Voluntary sector at forefront of new fight against reoffending – Ministry of Justice

Posted October 30th, 2014 in charities, contracting out, news, probation, recidivists, rehabilitation by sally

‘A major step towards completing the government’s crucial rehabilitation reforms was taken today, as the organisations that will play a key role in turning round the lives of offenders were announced.’

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Ministry of Justice, 29th October 2014

Source: www.gov.uk/government/organisations/ministry-of-justice

Intellectual Property Act 2014: The New Law on Opinions – NIPC Law

Posted October 30th, 2014 in intellectual property, legislation, news, patents by sally

‘As I indicated in How the Intellectual Property Act 2014 changes British Patent Law JD Supra 21 June 2014 s.16 of the Intellectual Property Act 2014 amends s.74A and s.74B of the Patents Act 1977 and inserts three new subsections into s.73. The upshot as explained in paragraph 4 and paragraph 5 of the IPO’s guide Expansion of the Patent Opinions Service: business guidance is that the range of questions upon which an examiner’s opinion can be obtained has been expanded and the Comptroller now has power to revoke patents which are found to be invalid.’

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NIPC Law, 29th October 2014

Source: www.nipclaw.blogspot.co.uk

The Spywatcher – BBC Law in Action

Posted October 30th, 2014 in dispute resolution, fraud, inquiries, intelligence services, judges, marriage, news by sally

‘The Intelligence Services Commissioner, Sir Mark Waller, gives Law In Action his first broadcast interview.

Sir Mark, a retired judge, is charged with judicial oversight of, among other organisations, MI5, MI6 and GCHQ.’


BBC Law in Action,

Source: www.bbc.co.uk

Abdel Hakim Belhaj wins right to day in court over his kidnap by MI6 and CIA – The Guardian

Posted October 30th, 2014 in appeals, intelligence services, kidnapping, Libya, news, rendition, torture, trials by sally

‘A Libyan exile who was abducted in a joint MI6-CIA operation has won the right to bring his claim against the government to court.’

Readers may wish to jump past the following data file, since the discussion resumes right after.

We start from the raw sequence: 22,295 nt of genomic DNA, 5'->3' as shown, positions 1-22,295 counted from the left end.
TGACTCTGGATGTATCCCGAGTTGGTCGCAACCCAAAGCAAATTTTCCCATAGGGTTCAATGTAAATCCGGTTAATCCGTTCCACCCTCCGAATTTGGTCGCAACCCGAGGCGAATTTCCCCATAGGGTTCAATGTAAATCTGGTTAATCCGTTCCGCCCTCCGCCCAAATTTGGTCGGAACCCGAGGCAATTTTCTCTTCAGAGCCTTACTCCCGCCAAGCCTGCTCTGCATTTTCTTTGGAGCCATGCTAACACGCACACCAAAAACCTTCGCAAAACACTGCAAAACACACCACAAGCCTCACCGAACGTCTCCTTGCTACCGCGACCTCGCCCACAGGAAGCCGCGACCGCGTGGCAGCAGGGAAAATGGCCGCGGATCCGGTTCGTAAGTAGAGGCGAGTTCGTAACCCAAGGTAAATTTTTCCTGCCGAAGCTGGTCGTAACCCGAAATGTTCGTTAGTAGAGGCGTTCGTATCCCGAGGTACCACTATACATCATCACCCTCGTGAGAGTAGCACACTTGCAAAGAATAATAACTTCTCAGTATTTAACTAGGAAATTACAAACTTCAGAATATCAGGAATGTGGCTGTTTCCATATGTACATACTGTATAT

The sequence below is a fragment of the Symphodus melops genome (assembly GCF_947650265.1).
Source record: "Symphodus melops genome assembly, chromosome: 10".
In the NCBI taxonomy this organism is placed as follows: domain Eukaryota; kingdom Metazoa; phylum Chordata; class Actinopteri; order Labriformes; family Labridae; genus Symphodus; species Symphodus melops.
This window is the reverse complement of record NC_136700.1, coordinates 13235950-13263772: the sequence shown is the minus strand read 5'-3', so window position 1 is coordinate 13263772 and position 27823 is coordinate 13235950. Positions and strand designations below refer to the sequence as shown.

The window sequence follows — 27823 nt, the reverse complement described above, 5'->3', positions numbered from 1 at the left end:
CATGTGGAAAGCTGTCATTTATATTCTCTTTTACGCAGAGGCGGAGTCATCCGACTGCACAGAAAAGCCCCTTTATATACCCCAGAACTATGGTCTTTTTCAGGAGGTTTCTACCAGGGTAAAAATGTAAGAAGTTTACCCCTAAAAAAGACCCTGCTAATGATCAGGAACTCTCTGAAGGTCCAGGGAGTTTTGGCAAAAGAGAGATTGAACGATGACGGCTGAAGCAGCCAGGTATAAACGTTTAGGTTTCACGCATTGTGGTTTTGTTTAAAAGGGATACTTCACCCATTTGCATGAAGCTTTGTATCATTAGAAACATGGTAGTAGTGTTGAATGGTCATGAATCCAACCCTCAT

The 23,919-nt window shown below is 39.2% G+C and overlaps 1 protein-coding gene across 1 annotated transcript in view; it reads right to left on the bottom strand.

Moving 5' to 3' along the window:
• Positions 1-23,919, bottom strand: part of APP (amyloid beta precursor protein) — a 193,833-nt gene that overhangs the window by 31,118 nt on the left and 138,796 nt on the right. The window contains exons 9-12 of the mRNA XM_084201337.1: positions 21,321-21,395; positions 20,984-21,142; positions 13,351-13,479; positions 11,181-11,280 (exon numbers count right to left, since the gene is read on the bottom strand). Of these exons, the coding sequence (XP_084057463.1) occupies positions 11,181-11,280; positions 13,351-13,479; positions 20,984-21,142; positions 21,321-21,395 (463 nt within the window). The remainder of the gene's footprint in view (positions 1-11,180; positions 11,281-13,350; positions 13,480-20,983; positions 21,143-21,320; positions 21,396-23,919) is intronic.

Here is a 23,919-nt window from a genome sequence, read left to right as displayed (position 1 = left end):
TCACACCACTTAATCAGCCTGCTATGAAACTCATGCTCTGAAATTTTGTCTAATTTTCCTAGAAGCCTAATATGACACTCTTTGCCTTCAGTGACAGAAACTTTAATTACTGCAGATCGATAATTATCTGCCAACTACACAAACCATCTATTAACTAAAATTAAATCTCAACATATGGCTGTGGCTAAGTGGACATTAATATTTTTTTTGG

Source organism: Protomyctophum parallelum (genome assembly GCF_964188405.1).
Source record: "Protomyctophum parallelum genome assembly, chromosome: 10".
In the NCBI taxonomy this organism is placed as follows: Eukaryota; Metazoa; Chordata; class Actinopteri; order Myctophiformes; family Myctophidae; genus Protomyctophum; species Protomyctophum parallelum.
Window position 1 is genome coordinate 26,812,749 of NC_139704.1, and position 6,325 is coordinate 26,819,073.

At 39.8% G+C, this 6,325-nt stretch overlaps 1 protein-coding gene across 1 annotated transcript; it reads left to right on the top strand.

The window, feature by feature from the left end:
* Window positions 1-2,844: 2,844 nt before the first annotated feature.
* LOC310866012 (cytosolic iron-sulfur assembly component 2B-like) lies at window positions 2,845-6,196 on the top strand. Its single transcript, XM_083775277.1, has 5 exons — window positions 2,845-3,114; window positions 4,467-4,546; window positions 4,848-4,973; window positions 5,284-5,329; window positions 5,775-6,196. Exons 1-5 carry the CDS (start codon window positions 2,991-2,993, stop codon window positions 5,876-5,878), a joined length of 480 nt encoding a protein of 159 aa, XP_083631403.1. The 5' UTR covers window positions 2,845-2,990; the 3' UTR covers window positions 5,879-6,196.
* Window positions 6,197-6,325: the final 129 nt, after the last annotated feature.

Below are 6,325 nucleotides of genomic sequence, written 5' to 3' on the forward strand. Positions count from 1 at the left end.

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The Guardian, 30th October 2014

Source: www.guardian.co.uk

Dinah Rose QC: “Give MPs a constitution crash course” – The Lawyer

Posted October 30th, 2014 in barristers, constitutional law, human rights, news, parliament, rule of law, speeches by sally

‘New Members of Parliament should be given training on the constitution and the rule of law, one of the UK’s most prominent barristers has suggested.’

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The Lawyer, 29th October 2014

Source: www.thelawyer.com

Principle that profiteering from illegal acts should be prevented does not apply to patent infringements, rules Supreme Court – OUT-LAW.com

Posted October 30th, 2014 in appeals, damages, injunctions, medicines, news, patents, proceeds of crime, Supreme Court by sally

‘A legal principle designed to prevent businesses from profiteering from illegal acts does not apply if that profiteering would stem from infringing patent rights, the UK Supreme Court has ruled.’

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OUT-LAW.com, 30th October 2014

Source: www.out-law.com

High Court tests the limits of confidentiality in EC infringement decisions – Competition Bulletin from Blackstone Chambers

Posted October 30th, 2014 in airlines, confidentiality, disclosure, EC law, judgments, news, price fixing by sally

‘The European Commission came in for some stern criticism from the High Court this week, in a case which looks set to test the boundaries of confidentiality in EC infringement decisions: see Emerald Supplies v BA [2014] EWHC 3515 (Ch).’

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Competition Bulletin from Blackstone Chambers, 30th October 2014

Source: www.competitionbulletin.com

Puppy farm shootings: John Lowe murdered my family, but police ‘put the gun in his hands’, says relative – The Independent

Posted October 30th, 2014 in firearms, licensing, murder, news, police, professional conduct by sally

‘The daughter of a woman shot dead by a puppy farmer has accused police of “putting the gun in the hands” of a murderer.’

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The Independent, 29th October 2014

Source: www.independent.co.uk

Ebola: When health workers’ duty to treat is trumped – BBC News

Posted October 30th, 2014 in doctors, duty of care, health, medical treatment, news, nurses, oaths, professional conduct by sally

‘The president of the World Bank has urged thousands of health workers to volunteer in the battle against Ebola, invoking their duty under their oath to help patients. But is there such an obligation? Medical ethicist Dr Daniel Sokol says we should expect some healthcare staff to refuse to go to work, wherever Ebola patients are being treated.’

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BBC News, 29th October 2014

Source: www.bbc.co.uk

‘Devastating impact’ of NHS blunders revealed in ombudsman’s report – The Guardian

Posted October 30th, 2014 in complaints, health, news, ombudsmen, reports by sally

‘The NHS has committed a catalogue of blunders that have had a “devastating impact” on every generation, a report has revealed.’

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The Guardian, 29th October 2014

Source: www.guardian.co.uk

New ‘watchdog’ and ‘monitor’ will hold reformed Highways Agency to account, says UK government – OUT-LAW.com